Monday, October 31, 2005

A New York sculptor describes living in the tensions

Our own present moment is not so straightforward. With the many cultural platforms and strategic positions that seek to create knowledge, revise histories, and influence world views, our identities seem to be in constant flux. The contingency of the self is center stage, and its liberation the priority. However, the question of the self and what constitutes its liberation are far from resolved. At the risk of simplifying the far from trivial problem of how change occurs and how the individual develops in society, we are subject to everything but ourselves. Oppression comes in many forms. The options seem clear: either negotiate the multiplicity of positions and constant restructuring of existent views or be subject to them. Developing tactics to cope is paramount. Strategy is the status quo.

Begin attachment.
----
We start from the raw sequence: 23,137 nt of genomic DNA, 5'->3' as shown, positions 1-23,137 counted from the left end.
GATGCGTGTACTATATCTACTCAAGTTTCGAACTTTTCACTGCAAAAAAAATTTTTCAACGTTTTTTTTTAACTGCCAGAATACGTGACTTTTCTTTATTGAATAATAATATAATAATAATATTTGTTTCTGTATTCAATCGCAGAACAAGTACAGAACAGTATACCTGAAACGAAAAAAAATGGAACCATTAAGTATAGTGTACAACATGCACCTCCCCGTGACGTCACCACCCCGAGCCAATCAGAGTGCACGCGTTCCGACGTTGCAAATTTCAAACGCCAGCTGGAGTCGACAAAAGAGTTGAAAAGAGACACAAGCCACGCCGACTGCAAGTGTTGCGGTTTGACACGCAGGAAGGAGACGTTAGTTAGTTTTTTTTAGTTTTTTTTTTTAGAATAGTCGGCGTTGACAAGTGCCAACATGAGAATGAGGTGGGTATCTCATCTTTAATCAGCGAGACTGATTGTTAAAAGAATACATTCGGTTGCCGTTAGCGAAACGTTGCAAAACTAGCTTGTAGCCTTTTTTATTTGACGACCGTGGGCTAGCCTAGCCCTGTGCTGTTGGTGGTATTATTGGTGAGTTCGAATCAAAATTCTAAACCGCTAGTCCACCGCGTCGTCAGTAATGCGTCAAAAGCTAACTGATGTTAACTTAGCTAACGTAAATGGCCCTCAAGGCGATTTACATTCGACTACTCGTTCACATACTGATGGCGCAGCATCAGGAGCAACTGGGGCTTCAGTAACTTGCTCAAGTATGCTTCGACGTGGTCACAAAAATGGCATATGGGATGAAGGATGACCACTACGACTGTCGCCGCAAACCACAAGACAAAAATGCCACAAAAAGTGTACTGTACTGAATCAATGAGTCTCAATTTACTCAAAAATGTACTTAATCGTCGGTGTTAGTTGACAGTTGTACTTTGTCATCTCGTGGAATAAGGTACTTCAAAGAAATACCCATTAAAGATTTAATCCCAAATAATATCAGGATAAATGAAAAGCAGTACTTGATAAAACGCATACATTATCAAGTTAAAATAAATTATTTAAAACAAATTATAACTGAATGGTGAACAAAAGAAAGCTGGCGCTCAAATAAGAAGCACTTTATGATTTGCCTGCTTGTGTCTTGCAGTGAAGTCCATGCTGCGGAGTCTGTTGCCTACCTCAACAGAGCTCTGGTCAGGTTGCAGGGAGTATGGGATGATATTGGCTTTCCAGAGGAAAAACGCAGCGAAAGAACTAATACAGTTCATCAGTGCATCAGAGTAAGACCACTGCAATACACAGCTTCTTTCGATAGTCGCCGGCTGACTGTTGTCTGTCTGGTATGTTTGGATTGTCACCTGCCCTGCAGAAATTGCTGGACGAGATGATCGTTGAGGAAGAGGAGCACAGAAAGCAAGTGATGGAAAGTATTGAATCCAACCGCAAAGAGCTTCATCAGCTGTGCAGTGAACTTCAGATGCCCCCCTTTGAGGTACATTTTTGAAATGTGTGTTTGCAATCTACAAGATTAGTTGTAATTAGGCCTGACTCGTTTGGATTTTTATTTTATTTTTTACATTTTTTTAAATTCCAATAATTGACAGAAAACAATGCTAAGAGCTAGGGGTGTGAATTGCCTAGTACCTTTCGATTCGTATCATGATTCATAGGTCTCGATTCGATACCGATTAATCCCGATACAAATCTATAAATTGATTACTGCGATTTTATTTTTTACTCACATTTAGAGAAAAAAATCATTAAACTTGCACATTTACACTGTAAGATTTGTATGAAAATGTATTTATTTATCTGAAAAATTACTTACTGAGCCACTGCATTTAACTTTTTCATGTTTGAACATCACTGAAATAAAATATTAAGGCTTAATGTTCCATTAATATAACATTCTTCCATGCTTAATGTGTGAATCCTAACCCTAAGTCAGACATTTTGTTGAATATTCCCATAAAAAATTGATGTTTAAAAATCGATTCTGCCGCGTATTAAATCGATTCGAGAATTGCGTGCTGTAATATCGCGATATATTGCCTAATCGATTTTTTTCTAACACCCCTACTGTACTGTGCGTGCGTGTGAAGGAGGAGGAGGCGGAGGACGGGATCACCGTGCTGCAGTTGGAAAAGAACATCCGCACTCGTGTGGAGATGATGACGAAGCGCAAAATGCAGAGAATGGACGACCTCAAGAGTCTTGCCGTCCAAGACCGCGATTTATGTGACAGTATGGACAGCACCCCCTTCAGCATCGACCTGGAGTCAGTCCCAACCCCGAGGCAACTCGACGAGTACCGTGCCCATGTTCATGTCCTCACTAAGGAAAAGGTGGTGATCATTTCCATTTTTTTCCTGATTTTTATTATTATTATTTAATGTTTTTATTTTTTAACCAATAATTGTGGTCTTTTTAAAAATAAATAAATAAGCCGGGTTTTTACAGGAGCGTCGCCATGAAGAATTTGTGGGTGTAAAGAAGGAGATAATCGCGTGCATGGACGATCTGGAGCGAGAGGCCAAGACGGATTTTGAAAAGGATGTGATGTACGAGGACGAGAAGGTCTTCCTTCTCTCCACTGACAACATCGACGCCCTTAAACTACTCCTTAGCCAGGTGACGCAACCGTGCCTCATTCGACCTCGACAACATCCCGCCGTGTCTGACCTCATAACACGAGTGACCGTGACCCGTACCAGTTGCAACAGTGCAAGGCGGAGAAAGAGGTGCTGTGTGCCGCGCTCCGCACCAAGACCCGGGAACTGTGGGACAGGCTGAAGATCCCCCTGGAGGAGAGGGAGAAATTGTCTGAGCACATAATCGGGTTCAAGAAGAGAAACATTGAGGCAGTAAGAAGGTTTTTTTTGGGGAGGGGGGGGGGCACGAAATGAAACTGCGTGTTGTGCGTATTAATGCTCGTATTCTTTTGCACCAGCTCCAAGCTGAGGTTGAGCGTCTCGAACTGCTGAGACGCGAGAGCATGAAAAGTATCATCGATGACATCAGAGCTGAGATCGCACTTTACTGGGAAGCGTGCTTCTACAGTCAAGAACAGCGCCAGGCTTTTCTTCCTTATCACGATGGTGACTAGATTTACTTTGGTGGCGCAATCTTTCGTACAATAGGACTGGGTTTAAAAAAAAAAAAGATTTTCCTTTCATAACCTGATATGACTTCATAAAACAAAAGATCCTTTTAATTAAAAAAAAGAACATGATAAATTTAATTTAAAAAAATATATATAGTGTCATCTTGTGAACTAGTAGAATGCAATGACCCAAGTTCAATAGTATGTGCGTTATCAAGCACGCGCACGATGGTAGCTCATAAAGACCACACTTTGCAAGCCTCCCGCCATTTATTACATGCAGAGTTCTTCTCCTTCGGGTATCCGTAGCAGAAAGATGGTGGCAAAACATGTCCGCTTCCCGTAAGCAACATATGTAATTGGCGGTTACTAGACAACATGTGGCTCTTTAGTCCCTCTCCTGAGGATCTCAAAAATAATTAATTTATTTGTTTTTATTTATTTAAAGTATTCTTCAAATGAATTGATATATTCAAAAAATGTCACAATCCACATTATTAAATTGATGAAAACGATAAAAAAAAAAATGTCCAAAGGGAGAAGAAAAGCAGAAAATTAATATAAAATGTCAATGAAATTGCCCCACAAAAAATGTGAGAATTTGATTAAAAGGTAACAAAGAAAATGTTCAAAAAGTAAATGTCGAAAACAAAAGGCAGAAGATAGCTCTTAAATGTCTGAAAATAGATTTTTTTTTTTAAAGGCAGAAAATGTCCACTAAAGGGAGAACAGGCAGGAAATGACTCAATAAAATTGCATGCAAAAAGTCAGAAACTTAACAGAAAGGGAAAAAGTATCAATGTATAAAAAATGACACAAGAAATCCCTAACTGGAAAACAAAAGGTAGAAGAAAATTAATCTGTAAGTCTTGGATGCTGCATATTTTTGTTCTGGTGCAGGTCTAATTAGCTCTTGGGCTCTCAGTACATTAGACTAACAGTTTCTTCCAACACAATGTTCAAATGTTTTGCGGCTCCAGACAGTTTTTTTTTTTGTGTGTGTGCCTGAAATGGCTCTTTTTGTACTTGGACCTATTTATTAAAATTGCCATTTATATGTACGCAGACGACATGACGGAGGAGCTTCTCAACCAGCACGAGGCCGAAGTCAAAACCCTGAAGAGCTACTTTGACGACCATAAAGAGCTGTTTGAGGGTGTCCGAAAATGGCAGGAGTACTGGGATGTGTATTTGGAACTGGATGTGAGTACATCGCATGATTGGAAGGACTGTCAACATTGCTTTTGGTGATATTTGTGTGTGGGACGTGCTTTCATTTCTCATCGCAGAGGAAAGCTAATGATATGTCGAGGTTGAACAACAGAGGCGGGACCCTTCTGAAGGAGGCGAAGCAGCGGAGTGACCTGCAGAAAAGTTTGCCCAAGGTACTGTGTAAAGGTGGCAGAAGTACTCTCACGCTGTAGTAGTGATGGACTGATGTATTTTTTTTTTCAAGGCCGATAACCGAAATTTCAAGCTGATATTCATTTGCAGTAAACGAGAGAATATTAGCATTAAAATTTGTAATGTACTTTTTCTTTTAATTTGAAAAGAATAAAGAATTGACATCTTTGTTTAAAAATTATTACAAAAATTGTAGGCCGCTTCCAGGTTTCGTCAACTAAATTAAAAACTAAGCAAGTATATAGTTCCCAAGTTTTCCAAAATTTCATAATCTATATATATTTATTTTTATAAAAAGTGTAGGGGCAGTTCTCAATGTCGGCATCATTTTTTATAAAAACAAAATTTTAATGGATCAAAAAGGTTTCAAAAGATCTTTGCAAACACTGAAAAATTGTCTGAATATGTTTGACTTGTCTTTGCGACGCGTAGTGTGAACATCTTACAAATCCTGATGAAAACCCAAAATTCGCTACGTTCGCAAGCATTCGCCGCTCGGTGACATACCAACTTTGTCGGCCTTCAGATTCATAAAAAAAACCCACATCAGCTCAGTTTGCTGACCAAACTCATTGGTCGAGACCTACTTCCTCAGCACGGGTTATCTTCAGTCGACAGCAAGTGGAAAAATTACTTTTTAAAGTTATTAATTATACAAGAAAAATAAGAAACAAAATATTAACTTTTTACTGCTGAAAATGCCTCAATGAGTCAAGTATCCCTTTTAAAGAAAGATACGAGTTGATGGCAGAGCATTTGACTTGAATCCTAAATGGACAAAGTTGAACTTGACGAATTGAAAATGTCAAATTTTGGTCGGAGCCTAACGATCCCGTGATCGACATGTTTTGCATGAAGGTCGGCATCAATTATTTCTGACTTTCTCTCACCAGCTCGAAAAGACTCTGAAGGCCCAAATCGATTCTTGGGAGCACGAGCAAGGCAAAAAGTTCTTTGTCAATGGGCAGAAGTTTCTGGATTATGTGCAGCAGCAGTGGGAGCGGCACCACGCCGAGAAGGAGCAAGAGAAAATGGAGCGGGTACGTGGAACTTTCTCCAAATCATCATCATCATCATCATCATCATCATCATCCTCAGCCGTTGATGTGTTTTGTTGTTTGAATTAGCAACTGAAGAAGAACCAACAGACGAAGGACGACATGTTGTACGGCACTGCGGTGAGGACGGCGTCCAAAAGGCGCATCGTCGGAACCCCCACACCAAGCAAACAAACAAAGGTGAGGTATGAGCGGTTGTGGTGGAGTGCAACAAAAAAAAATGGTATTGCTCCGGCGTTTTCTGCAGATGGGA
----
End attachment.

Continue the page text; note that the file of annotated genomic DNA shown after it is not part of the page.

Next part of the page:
Within an art context, multiple dialogues, operating within varying degrees of righteousness and entertainment, have arisen that in one way or another deal with these contingent issues by portraying alternative forms of representation, addressing neglected spaces, and challenging our notions of time. The articulation of all of them is not my intent. Moreover, there have been much greater minds than my own within more global dialogues who have sought to define and offer vision to these problems, and still many more people who, under greater modes of distress, are forced to draw conclusions about these things. The last thing I would like to do is trivialize through pedantic simplicity. Therefore, I characterize my own artistic efforts as an intense need to learn, to justify or undermine what I have been taught, to question the social conditioning of authority, to meet all contingencies of the self and relentlessly critique their implications, even if only I see the results. I think our present moment requires, at a minimum, this paradoxical addition: a simultaneous search for reasons for this activity of learning and of critiquing, and, perhaps, only at the most intense and extreme points when we have a chance to see our deepest conflicts and hidden paradoxes, an absolute cessation of it.

Samuel Nigro. “Strategy is the Status Quo” PAJ: A Journal of Performance & Art. 73 (2003), 21-28.

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